Practice toy rotation for happier children, less frustration

I received a text along with a photo recently from a returning client. The text was exclaiming amazement at her toddler who was focused on playing contentedly with his toys after a recent toy rotation project by First Daze doula Kara Curtis. Kara helped the mom understand the importance of toy rotation and, as witnessed in the photo the mom sent, it works.

What is toy rotation?

Simply put, it’s removing toys and replacing them with other toys on a regular schedule. So rather than having all the toys out at one time, a smaller group is kept out while others are put away. And then you rotate them.

Why?

According to Dr. Kim John Payne, author of the book Simplicity Parenting, “An avalanche of toys invites emotional disconnect and a sense of overwhelm.”

May I just say I’ve experienced this firsthand. I traveled to a friend’s home out of state when my son was very young. She had two boys, one my son’s age and one a little older. Their living room was what some might consider a child’s dream. Toys of all shapes and sizes were EVERYWHERE, strewn from one end of the room to the other. This was not an adult’s living room but was purely for the children. But instead of being inviting, the room and toys were overwhelming and overstimulating. The younger boys didn’t know what to play with - there were too many choices - and crankiness and irritability ensued.

This is similar to what my client was experiencing after the birth of her second child. Hoping to keep her toddler happy with a mass of toys, instead she found him fussy and clingy. Until the toys were rotated, that is.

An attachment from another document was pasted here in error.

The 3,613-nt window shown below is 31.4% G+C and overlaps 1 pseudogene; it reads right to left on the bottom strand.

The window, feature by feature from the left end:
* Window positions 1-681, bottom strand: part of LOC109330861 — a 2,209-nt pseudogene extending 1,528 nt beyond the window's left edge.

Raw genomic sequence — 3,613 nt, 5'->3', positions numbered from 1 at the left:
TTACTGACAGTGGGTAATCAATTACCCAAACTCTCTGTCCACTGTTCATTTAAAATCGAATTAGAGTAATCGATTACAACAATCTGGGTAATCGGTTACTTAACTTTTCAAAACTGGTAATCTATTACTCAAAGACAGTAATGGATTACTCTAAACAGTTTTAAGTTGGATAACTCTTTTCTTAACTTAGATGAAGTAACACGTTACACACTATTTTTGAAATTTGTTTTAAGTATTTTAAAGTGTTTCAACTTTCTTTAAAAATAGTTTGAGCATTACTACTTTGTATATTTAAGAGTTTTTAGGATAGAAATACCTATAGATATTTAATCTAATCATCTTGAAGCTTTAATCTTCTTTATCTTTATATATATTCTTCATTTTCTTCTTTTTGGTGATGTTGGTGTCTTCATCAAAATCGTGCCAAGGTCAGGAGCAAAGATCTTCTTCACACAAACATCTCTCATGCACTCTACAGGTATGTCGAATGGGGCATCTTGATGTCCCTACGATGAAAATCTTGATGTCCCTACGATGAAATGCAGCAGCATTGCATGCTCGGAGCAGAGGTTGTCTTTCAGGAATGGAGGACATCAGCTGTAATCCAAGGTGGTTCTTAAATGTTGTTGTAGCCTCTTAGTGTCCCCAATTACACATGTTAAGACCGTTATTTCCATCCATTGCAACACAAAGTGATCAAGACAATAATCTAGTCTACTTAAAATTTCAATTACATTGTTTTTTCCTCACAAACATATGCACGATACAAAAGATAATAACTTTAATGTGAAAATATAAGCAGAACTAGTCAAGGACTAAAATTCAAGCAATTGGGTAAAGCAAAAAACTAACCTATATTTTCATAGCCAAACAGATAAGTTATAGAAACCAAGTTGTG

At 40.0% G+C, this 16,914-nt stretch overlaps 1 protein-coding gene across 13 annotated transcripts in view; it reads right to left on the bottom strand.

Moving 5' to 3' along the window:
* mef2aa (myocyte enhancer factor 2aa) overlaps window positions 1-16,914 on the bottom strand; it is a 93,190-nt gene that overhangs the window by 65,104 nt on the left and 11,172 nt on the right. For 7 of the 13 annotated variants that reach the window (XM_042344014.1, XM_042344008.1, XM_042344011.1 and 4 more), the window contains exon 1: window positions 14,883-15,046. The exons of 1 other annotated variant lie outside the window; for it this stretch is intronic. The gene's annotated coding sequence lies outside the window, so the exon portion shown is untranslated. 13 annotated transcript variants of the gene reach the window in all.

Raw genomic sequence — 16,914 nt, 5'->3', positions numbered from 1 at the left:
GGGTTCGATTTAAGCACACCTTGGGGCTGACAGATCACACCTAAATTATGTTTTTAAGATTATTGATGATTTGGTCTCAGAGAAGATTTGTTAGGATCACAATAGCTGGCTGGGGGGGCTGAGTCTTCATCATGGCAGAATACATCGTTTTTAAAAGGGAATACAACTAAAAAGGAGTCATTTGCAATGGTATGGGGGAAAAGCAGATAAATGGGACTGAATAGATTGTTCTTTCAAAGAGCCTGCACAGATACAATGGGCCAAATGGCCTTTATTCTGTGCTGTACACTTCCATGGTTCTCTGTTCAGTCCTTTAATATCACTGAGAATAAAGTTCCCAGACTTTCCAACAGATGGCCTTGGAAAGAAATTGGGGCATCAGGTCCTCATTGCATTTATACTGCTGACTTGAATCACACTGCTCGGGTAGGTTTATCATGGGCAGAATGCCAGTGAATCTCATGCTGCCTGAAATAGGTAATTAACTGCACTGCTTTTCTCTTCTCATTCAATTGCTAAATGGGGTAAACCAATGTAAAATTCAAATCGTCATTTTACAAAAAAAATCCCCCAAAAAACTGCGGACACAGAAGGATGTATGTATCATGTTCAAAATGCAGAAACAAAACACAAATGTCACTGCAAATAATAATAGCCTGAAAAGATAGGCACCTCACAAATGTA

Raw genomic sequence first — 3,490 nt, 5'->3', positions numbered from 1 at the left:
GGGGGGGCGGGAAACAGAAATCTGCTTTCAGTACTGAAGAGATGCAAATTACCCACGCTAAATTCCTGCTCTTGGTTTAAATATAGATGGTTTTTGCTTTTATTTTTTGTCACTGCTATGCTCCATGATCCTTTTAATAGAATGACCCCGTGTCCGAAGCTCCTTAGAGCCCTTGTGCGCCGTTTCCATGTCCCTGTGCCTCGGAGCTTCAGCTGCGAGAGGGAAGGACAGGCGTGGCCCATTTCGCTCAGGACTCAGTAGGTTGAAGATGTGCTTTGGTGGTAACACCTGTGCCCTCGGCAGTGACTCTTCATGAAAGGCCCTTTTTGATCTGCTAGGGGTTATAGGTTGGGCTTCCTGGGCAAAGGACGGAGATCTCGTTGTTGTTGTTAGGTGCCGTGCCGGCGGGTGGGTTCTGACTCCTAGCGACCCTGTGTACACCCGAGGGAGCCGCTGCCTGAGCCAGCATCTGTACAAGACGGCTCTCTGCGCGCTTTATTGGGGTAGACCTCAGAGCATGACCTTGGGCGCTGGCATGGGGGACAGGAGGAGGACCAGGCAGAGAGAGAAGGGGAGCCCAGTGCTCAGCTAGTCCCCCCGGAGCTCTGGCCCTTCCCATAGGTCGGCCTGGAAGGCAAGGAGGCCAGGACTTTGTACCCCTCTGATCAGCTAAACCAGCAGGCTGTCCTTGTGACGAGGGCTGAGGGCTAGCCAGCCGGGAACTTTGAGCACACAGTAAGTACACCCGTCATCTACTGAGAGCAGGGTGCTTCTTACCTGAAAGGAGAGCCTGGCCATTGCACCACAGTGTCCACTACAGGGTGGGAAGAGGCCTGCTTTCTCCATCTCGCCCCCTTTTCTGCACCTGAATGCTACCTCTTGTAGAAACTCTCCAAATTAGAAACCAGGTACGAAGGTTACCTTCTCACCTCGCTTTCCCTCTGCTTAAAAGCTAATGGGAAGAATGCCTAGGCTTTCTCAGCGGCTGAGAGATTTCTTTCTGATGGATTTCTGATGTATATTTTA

“Having less toys out at one time allows for more focused play, and when a child’s brain is focused the child can better master the learning task. The complexity of their play increases,” Kara explains. “In other words, instead of bouncing around from toy to toy interacting with them superficially with scattered play, rotation provides opportunities for them to engage fully and deeply and achieve mastery with one toy. This is a wonderful antidote to the short attention span concerns that our technology is spawning,” she says.

Rotating toys keeps learning interesting, and children learn best through new experiences. That doesn’t mean they need brand new toys each week. Far from it. Instead, bring out an old toy they haven’t seen in a while and it takes on a whole new interest.

My client shared the approach is still working well for her little one. “It has made a huge difference. He is down to 8-10 toys at a time and they’re all laid out so he can see what he wants to play with. It really decreases clinginess,” she says.

Another idea that works well is to have a few toys in each room, rather than all toys in one room (or playroom). The fact is, our little ones want to be with us. If we are in the kitchen prepping meals, that’s where they want to be. If we’re folding laundry in the bedroom, that’s where they’ll want to be, too. And, it’s easier to clean up a few toys in each room rather than trying to straighten a mass of toys in one room.

There is loads of information on the internet on how to rotate toys. Kara recorded an excellent podcast on the subject with Preschool and Beyond's host, Mike Dlott. You can listen to it here.  I like the Intelligent Nest’s online guide as well. My go to efficiency expert, Tracey Gritz, says to label baskets for each week (week 1, week 2, and so on). Bring out the basket of toys for that week and put the others away. Easy peezy.

Remember, as with so many areas of our lives, less is more. More toys does not equal happier children. And with the holidays around the corner, new toys are bound to be coming your way. Consider booking a toy rotation session with us before the holidays to get current toys on a rotation schedule and ready for the new ones soon to be part of the mix. Contact us today to schedule your session.